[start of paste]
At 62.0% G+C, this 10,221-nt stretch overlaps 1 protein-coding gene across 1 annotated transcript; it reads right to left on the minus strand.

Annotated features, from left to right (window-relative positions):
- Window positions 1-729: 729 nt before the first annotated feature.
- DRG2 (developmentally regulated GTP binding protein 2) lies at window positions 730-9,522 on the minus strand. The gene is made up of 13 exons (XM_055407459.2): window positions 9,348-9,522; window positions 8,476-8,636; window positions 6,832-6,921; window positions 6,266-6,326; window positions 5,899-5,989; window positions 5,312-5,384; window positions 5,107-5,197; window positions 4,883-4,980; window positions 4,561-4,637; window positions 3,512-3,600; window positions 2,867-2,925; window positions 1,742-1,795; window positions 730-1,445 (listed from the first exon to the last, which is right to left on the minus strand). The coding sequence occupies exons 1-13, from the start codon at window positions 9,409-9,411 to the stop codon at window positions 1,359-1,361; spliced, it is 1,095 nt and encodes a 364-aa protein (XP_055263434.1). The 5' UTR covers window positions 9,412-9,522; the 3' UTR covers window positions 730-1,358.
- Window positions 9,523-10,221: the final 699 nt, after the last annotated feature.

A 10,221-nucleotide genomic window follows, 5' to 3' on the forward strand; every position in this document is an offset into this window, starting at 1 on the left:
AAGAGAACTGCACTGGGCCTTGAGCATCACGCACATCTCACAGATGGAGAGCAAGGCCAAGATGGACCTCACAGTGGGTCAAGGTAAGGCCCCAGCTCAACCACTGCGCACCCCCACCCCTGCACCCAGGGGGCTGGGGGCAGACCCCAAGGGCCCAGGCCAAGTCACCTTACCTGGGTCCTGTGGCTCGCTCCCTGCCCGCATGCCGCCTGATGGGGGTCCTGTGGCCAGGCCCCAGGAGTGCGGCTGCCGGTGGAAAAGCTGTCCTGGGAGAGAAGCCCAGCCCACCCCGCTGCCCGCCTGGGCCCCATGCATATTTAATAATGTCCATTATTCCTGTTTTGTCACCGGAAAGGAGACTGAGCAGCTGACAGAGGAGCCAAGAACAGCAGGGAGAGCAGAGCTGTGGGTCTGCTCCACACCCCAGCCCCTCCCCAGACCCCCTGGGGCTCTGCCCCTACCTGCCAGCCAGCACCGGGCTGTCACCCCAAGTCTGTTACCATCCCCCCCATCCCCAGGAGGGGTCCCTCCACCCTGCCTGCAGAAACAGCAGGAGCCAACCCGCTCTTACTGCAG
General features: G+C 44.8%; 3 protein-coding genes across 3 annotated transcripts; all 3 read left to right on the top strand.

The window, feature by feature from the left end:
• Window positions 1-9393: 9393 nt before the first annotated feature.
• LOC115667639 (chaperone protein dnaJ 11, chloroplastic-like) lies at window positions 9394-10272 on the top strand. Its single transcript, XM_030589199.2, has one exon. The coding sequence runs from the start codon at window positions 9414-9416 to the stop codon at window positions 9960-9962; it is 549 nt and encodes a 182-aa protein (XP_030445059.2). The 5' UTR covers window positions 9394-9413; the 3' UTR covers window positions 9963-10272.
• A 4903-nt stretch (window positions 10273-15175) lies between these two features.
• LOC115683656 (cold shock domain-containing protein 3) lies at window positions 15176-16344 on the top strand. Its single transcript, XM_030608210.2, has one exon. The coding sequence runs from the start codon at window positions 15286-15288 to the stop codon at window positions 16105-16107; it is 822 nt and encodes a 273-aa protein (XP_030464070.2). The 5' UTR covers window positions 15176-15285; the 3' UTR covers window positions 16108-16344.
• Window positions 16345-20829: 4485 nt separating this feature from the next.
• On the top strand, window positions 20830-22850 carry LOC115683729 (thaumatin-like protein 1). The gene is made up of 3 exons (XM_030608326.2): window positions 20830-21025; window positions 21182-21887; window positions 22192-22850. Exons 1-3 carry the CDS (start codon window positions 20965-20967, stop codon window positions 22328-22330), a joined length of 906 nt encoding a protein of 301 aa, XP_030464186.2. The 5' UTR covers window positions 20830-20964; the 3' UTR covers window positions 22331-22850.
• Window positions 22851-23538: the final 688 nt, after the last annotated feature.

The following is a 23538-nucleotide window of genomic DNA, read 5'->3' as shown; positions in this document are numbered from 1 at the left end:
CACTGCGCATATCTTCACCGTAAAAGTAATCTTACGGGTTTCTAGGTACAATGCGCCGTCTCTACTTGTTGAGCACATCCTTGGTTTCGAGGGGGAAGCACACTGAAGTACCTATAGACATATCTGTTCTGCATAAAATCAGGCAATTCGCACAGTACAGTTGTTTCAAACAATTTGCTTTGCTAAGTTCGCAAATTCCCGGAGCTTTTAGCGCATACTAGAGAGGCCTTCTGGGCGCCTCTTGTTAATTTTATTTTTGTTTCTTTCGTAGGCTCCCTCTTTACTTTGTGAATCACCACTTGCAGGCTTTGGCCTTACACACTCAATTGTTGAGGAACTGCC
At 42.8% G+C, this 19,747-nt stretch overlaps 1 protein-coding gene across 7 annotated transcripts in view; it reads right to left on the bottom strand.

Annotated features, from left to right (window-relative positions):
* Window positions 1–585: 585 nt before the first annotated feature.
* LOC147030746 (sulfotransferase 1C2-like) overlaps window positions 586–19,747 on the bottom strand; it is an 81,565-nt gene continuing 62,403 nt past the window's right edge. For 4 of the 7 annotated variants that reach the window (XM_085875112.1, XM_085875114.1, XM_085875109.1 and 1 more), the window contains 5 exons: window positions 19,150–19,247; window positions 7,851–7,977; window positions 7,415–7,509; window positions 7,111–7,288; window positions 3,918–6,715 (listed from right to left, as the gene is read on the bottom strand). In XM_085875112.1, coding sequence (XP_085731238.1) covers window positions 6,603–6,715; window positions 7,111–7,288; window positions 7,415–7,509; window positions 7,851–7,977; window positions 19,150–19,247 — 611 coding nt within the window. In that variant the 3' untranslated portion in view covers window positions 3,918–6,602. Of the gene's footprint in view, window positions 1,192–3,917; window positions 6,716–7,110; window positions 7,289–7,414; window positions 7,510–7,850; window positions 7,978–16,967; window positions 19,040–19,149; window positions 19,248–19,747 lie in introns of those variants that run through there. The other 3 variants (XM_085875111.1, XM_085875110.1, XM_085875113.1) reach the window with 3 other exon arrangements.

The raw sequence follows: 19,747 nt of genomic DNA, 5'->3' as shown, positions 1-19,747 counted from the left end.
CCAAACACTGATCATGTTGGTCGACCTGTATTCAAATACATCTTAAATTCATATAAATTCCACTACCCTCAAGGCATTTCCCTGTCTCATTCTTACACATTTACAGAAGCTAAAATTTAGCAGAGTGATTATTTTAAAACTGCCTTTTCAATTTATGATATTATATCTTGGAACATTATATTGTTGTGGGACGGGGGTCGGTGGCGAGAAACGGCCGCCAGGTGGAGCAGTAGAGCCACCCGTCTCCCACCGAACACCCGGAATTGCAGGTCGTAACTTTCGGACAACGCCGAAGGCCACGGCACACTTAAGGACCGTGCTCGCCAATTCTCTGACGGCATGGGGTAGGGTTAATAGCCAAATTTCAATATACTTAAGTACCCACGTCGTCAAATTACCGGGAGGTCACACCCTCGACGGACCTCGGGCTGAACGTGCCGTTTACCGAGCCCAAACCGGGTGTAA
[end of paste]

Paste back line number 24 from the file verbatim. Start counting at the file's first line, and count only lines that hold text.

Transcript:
CCAAACACTGATCATGTTGGTCGACCTGTATTCAAATACATCTTAAATTCATATAAATTCCACTACCCTCAAGGCATTTCCCTGTCTCATTCTTACACATTTACAGAAGCTAAAATTTAGCAGAGTGATTATTTTAAAACTGCCTTTTCAATTTATGATATTATATCTTGGAACATTATATTGTTGTGGGACGGGGGTCGGTGGCGAGAAACGGCCGCCAGGTGGAGCAGTAGAGCCACCCGTCTCCCACCGAACACCCGGAATTGCAGGTCGTAACTTTCGGACAACGCCGAAGGCCACGGCACACTTAAGGACCGTGCTCGCCAATTCTCTGACGGCATGGGGTAGGGTTAATAGCCAAATTTCAATATACTTAAGTACCCACGTCGTCAAATTACCGGGAGGTCACACCCTCGACGGACCTCGGGCTGAACGTGCCGTTTACCGAGCCCAAACCGGGTGTAA